Sounds dramatic, right? Well, that’s life. And I’m not sorry.
I grew up with gardeners and hobby farmers all around me. Eventually, I graduated from a high school that was known locally as Cow Pie High. Walking through the halls in the morning meant so-and-so would be leaving their tracks from their sh&t kickers as they trudged from their farm to the bus, then to school with clean clothes and shoes in their backpack as they didn’t quite have time to change after mucking out stalls. The school would smell like cow pies all day. But that’s life where we grew up.
I was never into gardening, I suspect perhaps in spite of my country upbringing. My dream was to move to a big city, live in a beautiful, open lofted apartment living “real life”. No smelly children, no spouse to cook for, and nobody to answer to other than my cats and far too many books. Fast forward to now. I’m 35. I may have lived a big chunk of my young adulthood in Chicago, but now have a husband, two children, two cats, and am obsessed with gardening.
Obsessed, y’all. Completely. Like… Truly Madly Deeply, it encompasses almost all of my thoughts kind of in love with gardening.
Flowers, vegetables, herbs, you name it. Organic is everything, and soil health-building is my jam. If there’s an AA style group for gardeners, I should sign up. Except I wouldn’t, because I will never stop. Ever. Not until I die, and even then I will leave a catalogue of heirloom seeds and a pile of aged manure as my legacy.
You see, in 2011, my husband and I tried our hands at container gardening on our balcony in Chicago, and failed. I knew absolutely nothing about light requirements, soil nutrition, USDA hardiness zones, nothing. But the end of the failed season brought us a few cherry tomatoes, a couple of basil leaves, and a deep wound left by the green thumb bug.
Now, ten years later, we’ve relocated twice (to smaller cities each time for my husband’s medical school and now surgical residency). I’m happy to say that we have learned and grown so much since then.
In 2019, my dad was diagnosed with lung cancer, and was given 5-7 months to live. He championed through treatments and pain for over a year beyond his diagnosis. I battled through depression (much thanks to Covid-19 and living life as a physician’s wife during a freaking pandemic, mixed with the reality that I was about to lose the only truly loving parent I had). Dad refused to let me visit, worried that any travel would risk getting my boys, myself, or my husband sick (which would lead to risking patient lives). I missed 6 of Dad’s last 7 months, but I was there for the last month and I know in my soul that with the help of my brother, he regained the last few ounces of dignity he deserved to have in his final days before his next chapter. He battled harder than ever in his final moments, but August 25, 2020, took him home.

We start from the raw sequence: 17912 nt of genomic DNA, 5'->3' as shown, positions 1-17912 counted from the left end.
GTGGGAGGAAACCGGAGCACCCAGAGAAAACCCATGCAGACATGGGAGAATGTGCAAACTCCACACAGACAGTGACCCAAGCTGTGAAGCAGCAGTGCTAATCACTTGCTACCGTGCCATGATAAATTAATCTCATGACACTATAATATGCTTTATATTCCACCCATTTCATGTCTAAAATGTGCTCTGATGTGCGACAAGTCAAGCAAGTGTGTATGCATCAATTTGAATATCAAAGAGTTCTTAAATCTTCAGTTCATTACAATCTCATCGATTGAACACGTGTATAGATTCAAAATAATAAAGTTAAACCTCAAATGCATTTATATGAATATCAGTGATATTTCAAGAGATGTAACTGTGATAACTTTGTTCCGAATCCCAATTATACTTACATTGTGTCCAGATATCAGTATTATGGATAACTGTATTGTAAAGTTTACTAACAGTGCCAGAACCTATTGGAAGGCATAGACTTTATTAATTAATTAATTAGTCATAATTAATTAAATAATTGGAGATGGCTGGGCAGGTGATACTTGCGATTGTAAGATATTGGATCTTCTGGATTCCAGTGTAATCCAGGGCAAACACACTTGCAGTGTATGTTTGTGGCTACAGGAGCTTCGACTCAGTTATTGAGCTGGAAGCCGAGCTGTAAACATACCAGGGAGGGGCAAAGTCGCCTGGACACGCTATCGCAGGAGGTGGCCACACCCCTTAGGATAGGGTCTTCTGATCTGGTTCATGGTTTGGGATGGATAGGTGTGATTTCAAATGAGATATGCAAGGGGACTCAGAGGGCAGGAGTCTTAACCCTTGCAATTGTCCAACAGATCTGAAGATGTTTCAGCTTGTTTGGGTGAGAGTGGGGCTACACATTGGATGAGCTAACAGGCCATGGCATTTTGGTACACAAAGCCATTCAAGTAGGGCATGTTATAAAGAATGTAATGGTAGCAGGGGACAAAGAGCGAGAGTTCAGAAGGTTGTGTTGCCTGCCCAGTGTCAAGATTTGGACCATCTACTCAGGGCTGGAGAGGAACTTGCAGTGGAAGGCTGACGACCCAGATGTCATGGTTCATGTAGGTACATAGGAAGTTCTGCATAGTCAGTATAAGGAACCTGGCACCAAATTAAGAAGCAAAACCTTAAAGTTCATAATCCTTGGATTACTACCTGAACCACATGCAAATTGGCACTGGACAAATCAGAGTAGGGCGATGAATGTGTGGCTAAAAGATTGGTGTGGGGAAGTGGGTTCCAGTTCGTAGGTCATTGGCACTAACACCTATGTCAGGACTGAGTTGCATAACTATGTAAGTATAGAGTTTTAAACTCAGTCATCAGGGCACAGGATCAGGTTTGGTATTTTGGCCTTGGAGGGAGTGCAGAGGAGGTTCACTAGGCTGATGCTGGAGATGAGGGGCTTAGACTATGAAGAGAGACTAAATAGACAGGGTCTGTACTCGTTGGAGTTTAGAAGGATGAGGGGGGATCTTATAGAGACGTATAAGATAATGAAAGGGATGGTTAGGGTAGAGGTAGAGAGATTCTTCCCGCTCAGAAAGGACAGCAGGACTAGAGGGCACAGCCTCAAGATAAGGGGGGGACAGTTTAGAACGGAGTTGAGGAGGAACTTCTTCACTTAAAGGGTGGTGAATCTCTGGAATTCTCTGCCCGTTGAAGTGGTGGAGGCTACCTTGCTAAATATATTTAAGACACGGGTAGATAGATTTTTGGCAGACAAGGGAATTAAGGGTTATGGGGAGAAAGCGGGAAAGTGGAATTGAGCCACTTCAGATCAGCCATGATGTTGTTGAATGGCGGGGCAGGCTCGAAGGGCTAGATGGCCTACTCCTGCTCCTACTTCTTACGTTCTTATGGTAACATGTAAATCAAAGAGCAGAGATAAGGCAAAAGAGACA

Just a few days after getting home from Dad’s celebration of life, I got a call from my husband – it was September 6th. He shared the painful news that one of our own from the Gen Surg program, Dr. Mathew Malek, had taken his own life. I could go on and on with the how’s and why’s of the closeness of my family with Mat’s, but when all was said and done, I was done.
I felt dead inside. Empty. Ugly and worthless, helpless. For a time, I understood how easy it would be to just… leave. Then I sat in a chair next to the fireplace and let my children destroy our home for a few months. I pretended just enough to care by feeding the children, doing dishes once in a while, and occasionally I would change my clothes. But that was it. I wanted to go. I wished to just fall asleep and *poof*, be no more. I didn’t want to kill myself. Because… Just no. But understanding how easy it would be to go from where I was at that moment to where Mat had chosen to go. That terrified me.
And then. One random day, I remembered that while I was two states away from home, making fish tacos for Dad in his last week and eventually joining with my brother while we struggled with his end of life care, some miraculous humans stepped in to tend to my backyard garden. They kept it alive when I could not, and at a time that I sank so deeply into depression that I was quite literally afraid for my own life, I would look out into the yard and see the garden. Begging to be tended to. It reminded me of me. Tomatoes needing calcium. Blossom end rot taking entire plants. Lack of water. Wilting abounded.
I was afraid to go out to the garden, because I was used to sharing all my happy moments of our gardening journey with Dad. Photos, videos, phone calls of excitement and frustration. Every time we spoke, I could hear the sparkle in his eyes as he spoke to me about his excitement – it matched my own, and I was somehow afraid to remember those moments of joy. I was afraid to feel them again.
I was afraid that going into the garden would end me. If all those memories came back, I wouldn’t be able to take it.
One day, it was just warm enough. Just sunny enough.
I walked outside, opened our ramshackle garden gate, walked to the bench that was placed early in the season by my husband and another Gen Surg family member. A solid place to sit. I sat down.
For two hours, I sat on that bench and cried. My sweet boys played in the sand box, chased each other across the yard and back a hundred times. And then. Then, I got up and took care of the plants that were waiting patiently for me. I may have given up on me, but they didn’t.
Hours after the sun had gone down, I tucked my boys into their beds and booked a therapist through Better Help.
Sunshine. Water. Soil. Seeds. Hope for new life.
Gardening saved my life.